On 22 June 2023, the Federal Government introduced the Treasury Laws Amendment (Making Multinationals Pay Their Fair Share – Integrity and Transparency) Bill 2023 into the House of Representatives. This Bill has been referred to the Senate Economics Legislation Committee with its Report due 31 August 2023.
This Bill contains the following measures:
- Thin capitalisation (previously released in this Exposure Draft); and
- Multinational tax transparency – disclosure of subsidiaries (previously released in this Exposure Draft).
This alert discusses the Multinational tax transparency measures. Our alert on the Thin Capitalisation measures can be found here.
There was much anticipation on Australia’s Public Country-by-Country (CBC) Reporting requirements following the release of the Exposure Draft (ED) in April 2023 and the Government’s consultation process, initially proposed to come into effect from 1 July 2023. However, as a sign of the global ramifications of the Government’s ‘big stick’ approach, the proposed rules will now undergo further consultation and will not come into effect until 1 July 2024.
Although not included in the Bill, the Explanatory Memorandum details some important changes to the previously released Public CBC Reporting ED.
When do the rules come into effect?
Globally, there has been an increased focus to legislate transparency reporting frameworks for multinationals. This includes the European Union’s (EU) Directive on Public CBC Reporting. The Government previously proposed Australia’s rules will apply from 1 July 2023 which is 12 months earlier than the EU. Through the consultation process, the Government acknowledges this creates an asymmetry with global requirements. It has been agreed the start date for the new rules in Australia will be delayed until 1 July 2024.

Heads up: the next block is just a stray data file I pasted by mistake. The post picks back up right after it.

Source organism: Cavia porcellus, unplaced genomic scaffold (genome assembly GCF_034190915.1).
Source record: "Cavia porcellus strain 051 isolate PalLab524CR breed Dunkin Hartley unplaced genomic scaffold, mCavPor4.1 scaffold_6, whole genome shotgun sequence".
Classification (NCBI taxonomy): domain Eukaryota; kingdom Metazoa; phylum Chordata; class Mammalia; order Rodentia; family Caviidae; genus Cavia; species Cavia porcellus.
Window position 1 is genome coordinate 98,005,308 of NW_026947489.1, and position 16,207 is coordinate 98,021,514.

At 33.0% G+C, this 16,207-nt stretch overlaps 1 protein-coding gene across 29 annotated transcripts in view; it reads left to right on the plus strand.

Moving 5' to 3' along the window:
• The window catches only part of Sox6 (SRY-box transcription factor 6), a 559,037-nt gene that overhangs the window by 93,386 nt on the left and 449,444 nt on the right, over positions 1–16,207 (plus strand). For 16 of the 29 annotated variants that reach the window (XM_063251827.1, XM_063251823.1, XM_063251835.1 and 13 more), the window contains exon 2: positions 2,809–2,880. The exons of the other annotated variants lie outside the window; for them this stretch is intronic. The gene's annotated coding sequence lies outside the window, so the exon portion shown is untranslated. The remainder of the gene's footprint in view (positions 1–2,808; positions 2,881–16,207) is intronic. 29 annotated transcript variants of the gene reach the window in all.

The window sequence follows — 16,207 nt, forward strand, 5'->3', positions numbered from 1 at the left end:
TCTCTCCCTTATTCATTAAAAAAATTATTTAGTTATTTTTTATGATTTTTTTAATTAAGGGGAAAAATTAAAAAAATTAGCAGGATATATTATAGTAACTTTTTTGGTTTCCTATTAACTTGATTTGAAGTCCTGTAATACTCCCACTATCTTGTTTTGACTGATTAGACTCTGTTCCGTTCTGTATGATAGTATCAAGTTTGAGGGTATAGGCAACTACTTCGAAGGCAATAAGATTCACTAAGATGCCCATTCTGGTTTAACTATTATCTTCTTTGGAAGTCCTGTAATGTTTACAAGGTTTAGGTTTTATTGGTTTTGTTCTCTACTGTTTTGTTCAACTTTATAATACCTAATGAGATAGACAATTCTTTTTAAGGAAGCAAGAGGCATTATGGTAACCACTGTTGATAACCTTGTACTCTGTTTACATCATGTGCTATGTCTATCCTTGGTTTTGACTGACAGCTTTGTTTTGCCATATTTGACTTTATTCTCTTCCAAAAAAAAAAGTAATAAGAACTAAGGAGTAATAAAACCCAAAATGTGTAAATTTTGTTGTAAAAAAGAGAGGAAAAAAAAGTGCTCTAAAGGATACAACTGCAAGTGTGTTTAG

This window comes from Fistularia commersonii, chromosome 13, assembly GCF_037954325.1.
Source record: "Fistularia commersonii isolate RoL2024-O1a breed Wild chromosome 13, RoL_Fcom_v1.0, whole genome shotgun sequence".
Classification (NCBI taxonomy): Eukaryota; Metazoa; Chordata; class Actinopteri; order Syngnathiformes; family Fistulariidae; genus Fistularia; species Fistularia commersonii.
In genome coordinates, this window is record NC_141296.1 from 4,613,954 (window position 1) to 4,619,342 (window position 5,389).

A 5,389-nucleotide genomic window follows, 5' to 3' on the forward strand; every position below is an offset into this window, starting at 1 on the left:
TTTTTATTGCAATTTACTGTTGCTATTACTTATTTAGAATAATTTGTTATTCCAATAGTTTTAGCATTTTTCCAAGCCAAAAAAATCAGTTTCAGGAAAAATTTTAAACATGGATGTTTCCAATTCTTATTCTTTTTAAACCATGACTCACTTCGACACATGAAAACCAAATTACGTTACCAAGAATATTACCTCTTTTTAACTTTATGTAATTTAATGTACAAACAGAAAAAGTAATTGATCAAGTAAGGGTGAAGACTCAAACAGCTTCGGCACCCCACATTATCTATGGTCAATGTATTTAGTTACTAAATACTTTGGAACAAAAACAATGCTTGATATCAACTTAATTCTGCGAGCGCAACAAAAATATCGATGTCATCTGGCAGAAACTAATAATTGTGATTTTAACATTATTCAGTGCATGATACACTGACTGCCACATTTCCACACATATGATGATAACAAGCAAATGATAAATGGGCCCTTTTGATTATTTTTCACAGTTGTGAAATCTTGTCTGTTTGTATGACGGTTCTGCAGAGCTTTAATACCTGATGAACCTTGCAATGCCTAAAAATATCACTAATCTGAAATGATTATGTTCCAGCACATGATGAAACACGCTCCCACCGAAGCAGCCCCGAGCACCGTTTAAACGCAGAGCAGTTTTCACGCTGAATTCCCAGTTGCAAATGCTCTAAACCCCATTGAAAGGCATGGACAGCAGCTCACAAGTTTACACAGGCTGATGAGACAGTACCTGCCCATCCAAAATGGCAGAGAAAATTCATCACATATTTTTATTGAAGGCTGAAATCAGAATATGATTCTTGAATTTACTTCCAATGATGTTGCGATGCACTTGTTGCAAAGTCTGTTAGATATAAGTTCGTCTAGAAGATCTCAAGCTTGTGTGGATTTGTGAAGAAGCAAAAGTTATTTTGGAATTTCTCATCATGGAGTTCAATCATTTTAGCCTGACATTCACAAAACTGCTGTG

What are some of the other changes?
The ED listed the information large multinational companies had to disclose. Most of this is consistent with existing confidential CBC reports lodged with tax authorities. However, it was proposed multinationals had to disclose for each jurisdiction the related party expenses, the effective tax rate, and the list of and book value of their intangible assets. These disclosure items are not required in existing confidential CBC reports and have not been proposed by the EU Directive.
The Government acknowledged this created confidentiality issues and required taxpayers to develop additional reporting frameworks. It has been announced these additional data disclosures will be removed.
Another contentious issue is Australia’s proposed ‘full disaggregated CBC’ approach. This is inconsistent with the EU Directive. For countries such as Australia, the EU Directive is entities outside of the EU is reported in aggregate for ‘rest of world’ activity. The EU will also exempt ‘small’ entities based on employee and/or turnover test. The Government has not committed to aligning Australia’s requirements with the EU. The Government will seek further consultation before deciding how this measure will be implemented.
What does this mean for taxpayers?
The Government’s announcement is good news for taxpayers. The effective date has been delayed 12 months to align with the EU Directive. This allows taxpayers to be better prepared given the reporting requirements will be driven by the parent entity.
The compliance burden on taxpayers will also reduce. There is expected to be greater alignment with existing CBC reporting disclosures and the EU Directive. However, Treasury’s estimate of $10,000 in compliance costs for each taxpayer appears to over-simplify the additional reporting requirements and frameworks needed to be put in place.
However, it is not all good news. Taxpayers should be concerned with Treasury’s ongoing preference for a full dis-aggregate reporting approach. This deviates from the EU Directive where reporting for ‘rest of world’ (such as Australia) is aggregated. This puts at risk multinationals reporting sensitive commercial data that would otherwise not be disclosed.
Taxpayers who expect to be impacted by these rules must carefully consider these developments urgently.
Please contact us if you wish to discuss these measures further.